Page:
The midterm elections are unfolding and rumors and speculation have been swirling for weeks that foreign or domestic interests could try to hack into voting systems to throw the results. After lessons learned in 2016, strategies have been put in place to avert such a disaster. And if all else fails, the Pentagon has a plan.

Wired reports that there are unprecedented measures being taken nationwide to secure states’ systems. Nevertheless, there have been some instances of trouble simmering. According to Wired, “…An unclassified government report obtained by The Boston Globe this week indicates more than 160 suspected election-related incidents since the beginning of August, ranging from suspicious login attempts to compromised municipal networks.”

What is different this time around compared with two years ago is that election officials and other neutral parties have been focused on improved communications among the array of organizations involved. Quoting David Becker, executive director of the nonpartisan Center for Election Innovation and Research, Wired writes, “What we lacked in 2016 and before was an organized way to identify patterns and spot trends from above.” What was sorely needed was the ability to coordinate and orchestrate. Again quoting Becker, Wired writes “Now we’ll be able to connect the dots about the origin and nature of the activity thanks to coordination through DHS.”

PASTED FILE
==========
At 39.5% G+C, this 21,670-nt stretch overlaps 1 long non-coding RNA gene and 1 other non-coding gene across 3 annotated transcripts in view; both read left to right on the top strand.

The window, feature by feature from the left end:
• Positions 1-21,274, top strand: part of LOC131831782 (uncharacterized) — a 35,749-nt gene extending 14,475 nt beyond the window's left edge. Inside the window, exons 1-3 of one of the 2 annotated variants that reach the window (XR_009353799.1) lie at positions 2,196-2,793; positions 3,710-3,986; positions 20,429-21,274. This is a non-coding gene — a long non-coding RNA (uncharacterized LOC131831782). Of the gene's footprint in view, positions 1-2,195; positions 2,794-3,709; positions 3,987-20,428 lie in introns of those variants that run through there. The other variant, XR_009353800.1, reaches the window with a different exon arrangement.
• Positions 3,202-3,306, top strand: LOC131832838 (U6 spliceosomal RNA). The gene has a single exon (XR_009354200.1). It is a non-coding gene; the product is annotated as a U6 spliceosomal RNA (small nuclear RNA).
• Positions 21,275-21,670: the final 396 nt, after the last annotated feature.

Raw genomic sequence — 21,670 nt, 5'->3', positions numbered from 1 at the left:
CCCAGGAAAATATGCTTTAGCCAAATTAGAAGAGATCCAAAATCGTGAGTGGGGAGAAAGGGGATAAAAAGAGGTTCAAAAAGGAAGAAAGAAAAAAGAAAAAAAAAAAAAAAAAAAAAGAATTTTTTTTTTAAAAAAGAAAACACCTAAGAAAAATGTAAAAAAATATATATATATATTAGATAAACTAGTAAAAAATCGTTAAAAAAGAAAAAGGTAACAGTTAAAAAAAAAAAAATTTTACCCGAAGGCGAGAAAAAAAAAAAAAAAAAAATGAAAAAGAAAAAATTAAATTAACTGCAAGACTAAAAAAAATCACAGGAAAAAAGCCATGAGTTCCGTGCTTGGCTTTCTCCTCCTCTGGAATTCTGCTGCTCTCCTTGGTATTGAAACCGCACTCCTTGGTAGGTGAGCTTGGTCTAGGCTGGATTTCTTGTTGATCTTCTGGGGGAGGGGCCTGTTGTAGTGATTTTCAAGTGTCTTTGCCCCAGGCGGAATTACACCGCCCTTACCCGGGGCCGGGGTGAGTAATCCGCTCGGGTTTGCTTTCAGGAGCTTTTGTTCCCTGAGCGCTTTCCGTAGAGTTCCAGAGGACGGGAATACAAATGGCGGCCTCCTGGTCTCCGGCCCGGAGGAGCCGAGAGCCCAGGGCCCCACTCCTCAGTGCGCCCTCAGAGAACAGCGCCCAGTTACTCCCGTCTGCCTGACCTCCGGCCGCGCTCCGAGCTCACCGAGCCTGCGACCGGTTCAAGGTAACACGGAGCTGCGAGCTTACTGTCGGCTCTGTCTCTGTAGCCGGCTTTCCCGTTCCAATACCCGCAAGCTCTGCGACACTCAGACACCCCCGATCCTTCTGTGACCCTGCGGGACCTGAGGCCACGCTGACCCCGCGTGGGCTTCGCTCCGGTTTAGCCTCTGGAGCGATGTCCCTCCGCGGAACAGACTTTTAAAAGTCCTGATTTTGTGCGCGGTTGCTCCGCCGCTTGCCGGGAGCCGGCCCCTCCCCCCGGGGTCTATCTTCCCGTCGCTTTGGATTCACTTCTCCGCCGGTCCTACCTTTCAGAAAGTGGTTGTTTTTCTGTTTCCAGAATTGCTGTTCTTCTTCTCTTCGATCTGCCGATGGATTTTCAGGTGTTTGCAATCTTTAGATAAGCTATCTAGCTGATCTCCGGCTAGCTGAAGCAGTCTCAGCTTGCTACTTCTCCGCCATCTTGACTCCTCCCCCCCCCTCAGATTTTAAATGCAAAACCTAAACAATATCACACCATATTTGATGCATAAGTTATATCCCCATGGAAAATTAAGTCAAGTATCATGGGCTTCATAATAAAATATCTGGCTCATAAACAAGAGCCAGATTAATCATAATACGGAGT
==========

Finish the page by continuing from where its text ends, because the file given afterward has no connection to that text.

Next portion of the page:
In the event that these efforts do not fully secure the election systems in place, and evidence of tampering surfaces, there is a retaliatory plan in the works. According to The Daily Beast, the Pentagon announced last week that an offensive cyberattack has been prepared if Russia electronically interferes with the midterm election. A senior official defined interference as “efforts to tamper with voting registration and recording votes.”

The Daily Beast writes, “In preparation for its potential use, U.S. military hackers have been given the go-ahead to gain access to Russian cybersystems that they feel is needed to let the plan unfold quickly, the officials said.”

In the meantime, as Wired reports, coalitions to prevent election meddling are firmly in place. For instance, the Department of Justice (DOJ) assigns a district election officer in US attorneys’ offices around the country as part of its Election Day Watch Program. In addition, the DOJ has three active divisions ready to get to action if needed: criminal, civil rights, and national security. Beyond that, several states, including Washington, Illinois, and Wisconsin have National Guard cybersecurity units on call, as well.

Seeing this kind of heightened alert and coordinated effort to thwart cyberattacks is encouraging. When disparate organizations share information and form alliances it becomes that much harder for cybercriminals to succeed. Now it’s up to businesses to learn that lesson, as well.

Get the full story at Wired.